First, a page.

And after decades of decline, deaths from cardiovascular disease are rising again, with 840,678 deaths recorded in 2016, up from 836,546 in 2015, according to the association's annual report. Statistics on heart disease, published Thursday in the medical journal Circulation.

"Cardiovascular disease causes enormous health and economic problems in the United States and around the world," the authors wrote.

The prevalence of 48% of cardiovascular diseases – nearly 121.5 million adults – is a significant increase over the rate cited last year, although it is mainly related to the definition of hypertension. The hypertension guidelines have been updated so that people with blood pressure equal to or greater than 130/80 are now considered "hypertensive"; Previously, the definition was 140/90.

Excluding high blood pressure, the prevalence of cardiovascular disease among US adults is 9% overall, up from 11.5% in 2015.

Dr. David Zhao, chief of the cardiology department and executive director of the Wake Forest Baptist Health Cardiovascular Center in Winston-Salem, North Carolina, described the new report as a "painful reminder" that heart disease is still the leading cause of death and death. of death the disease in the nation.

"Overall, we have made a lot of progress," said Zhao, who was not involved in the report. Nevertheless, "we have not yet made significant progress on obesity, diabetes, and unhealthy behaviors," including smoking, non-exercise, poor nutrition, and overweight. According to the heart association, it is possible to prevent about 8 cases of cardiovascular disease by controlling hypertension, diabetes and hypercholesterolemia and maintaining a healthy lifestyle.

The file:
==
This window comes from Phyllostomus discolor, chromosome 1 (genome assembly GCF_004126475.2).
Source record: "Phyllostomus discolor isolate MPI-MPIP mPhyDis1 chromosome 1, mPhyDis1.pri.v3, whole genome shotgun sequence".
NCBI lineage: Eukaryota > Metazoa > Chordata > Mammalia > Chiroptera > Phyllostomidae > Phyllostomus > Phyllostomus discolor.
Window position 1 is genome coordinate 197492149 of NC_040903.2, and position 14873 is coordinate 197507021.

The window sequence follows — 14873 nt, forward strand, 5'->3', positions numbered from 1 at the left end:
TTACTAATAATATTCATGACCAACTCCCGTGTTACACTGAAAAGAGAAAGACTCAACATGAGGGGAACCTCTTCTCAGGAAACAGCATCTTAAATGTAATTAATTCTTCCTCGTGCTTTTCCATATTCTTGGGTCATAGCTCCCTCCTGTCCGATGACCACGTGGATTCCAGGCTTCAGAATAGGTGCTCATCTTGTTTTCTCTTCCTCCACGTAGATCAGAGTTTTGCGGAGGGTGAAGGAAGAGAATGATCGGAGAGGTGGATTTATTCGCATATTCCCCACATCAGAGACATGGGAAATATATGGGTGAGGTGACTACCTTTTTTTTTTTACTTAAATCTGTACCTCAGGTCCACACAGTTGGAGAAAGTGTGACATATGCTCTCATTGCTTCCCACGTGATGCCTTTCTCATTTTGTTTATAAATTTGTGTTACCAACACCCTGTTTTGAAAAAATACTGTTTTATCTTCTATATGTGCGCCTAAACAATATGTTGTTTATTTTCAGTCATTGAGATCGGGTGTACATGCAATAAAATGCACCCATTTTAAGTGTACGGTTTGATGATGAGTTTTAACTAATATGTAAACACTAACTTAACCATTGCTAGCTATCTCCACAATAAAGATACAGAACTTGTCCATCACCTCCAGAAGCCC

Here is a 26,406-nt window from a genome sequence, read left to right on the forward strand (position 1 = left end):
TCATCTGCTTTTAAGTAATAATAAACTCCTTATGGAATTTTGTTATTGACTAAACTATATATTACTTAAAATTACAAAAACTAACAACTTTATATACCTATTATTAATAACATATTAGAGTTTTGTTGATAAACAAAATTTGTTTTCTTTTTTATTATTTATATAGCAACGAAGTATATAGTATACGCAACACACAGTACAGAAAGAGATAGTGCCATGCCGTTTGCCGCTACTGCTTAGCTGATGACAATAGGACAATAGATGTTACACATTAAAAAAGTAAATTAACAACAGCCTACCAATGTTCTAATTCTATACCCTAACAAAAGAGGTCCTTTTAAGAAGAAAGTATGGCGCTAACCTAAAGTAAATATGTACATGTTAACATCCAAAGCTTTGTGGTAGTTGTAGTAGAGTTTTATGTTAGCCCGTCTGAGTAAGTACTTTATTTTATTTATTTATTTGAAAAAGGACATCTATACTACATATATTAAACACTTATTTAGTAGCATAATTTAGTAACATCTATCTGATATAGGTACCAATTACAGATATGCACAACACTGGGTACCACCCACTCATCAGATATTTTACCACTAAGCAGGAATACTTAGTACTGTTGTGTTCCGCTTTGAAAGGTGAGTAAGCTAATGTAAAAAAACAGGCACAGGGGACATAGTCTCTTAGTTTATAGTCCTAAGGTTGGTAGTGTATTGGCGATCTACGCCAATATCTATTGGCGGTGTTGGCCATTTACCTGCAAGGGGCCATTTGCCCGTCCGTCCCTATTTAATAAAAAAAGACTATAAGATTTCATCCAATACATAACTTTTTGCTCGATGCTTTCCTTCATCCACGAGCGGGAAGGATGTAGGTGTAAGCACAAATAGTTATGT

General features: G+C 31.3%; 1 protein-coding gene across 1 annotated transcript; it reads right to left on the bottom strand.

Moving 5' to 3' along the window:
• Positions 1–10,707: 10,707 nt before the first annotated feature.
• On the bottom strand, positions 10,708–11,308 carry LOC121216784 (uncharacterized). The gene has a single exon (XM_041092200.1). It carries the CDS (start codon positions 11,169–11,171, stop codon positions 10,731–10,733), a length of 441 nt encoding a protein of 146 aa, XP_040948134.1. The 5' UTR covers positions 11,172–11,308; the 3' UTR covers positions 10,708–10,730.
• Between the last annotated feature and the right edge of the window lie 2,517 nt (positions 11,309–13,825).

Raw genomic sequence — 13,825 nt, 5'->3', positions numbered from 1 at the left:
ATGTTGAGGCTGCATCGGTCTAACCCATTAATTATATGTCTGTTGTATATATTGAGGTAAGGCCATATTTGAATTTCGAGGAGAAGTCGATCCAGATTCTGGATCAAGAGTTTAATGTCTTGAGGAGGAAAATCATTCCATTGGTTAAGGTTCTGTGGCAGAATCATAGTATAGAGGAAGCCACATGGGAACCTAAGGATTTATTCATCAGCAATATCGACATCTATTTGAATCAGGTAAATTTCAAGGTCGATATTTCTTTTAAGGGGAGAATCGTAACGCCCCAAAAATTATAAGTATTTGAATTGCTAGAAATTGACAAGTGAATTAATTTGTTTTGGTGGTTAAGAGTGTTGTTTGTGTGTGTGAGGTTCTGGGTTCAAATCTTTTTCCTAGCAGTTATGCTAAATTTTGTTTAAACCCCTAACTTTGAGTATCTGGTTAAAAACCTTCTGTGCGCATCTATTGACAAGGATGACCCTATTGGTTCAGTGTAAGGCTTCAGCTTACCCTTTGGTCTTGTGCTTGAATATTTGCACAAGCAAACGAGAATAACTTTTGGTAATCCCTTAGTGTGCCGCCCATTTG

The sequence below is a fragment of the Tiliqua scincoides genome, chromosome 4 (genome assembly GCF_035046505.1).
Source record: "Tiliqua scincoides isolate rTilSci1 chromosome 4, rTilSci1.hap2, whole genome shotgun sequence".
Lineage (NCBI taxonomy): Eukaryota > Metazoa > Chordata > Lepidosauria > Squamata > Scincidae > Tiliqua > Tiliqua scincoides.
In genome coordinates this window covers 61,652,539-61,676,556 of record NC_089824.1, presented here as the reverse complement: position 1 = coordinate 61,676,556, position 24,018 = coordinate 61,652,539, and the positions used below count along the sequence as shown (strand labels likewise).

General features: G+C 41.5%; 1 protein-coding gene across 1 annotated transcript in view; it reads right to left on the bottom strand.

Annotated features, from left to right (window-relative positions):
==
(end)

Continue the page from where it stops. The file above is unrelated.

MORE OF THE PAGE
The dashboard also shows tremendous gains. Adult-reported inactivity among adults has been declining since 1998, with an increasing trend in recent years. Passivity dropped from 40.1% to 26.9% between 2007 and 2016, the report says.

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Over the past five decades, smoking rates have also declined: about 51% of men and 34% of women smoked in 1965, compared to only 16.7% of men and 13.6% of women in 2015.

The new report includes a new recommendation that adults sleep at least seven hours a night to promote optimal health. A recent study found that too much or not enough – more than eight hours or less than seven hours a night – was associated with a higher risk of all-cause death.

"We really have to work harder to reduce all risk factors to reduce cardiovascular disease rates," Zhao said, pointing to obesity. According to the report, nearly four out of ten American adults and nearly one in five are obese, while 7.7% of adults and 5.6% of young people are obese.

In addition, not all groups have progressed in the same way by stopping or never smoking.

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"Substantially higher smoking prevalence rates are observed among Native Americans and lesbian, gay, bisexual and transgender populations, as well as among people with low socio-economic status, people with mental illness, HIV-positive people who receive medical care, and those who are on active duty, "notes the report. "In the last six years, there has been a sharp increase in the use of e-cigarettes among teens."

Overall, Zhao believes that there remains "a lot of work to be done".

We may be seeing a downward trajectory of some risk factors and cardiovascular disease itself, "but we are not there yet," he said. "It's an issue we all need to start thinking about: what can we do together to actually improve our health, our healthy behavior and reduce our weight?"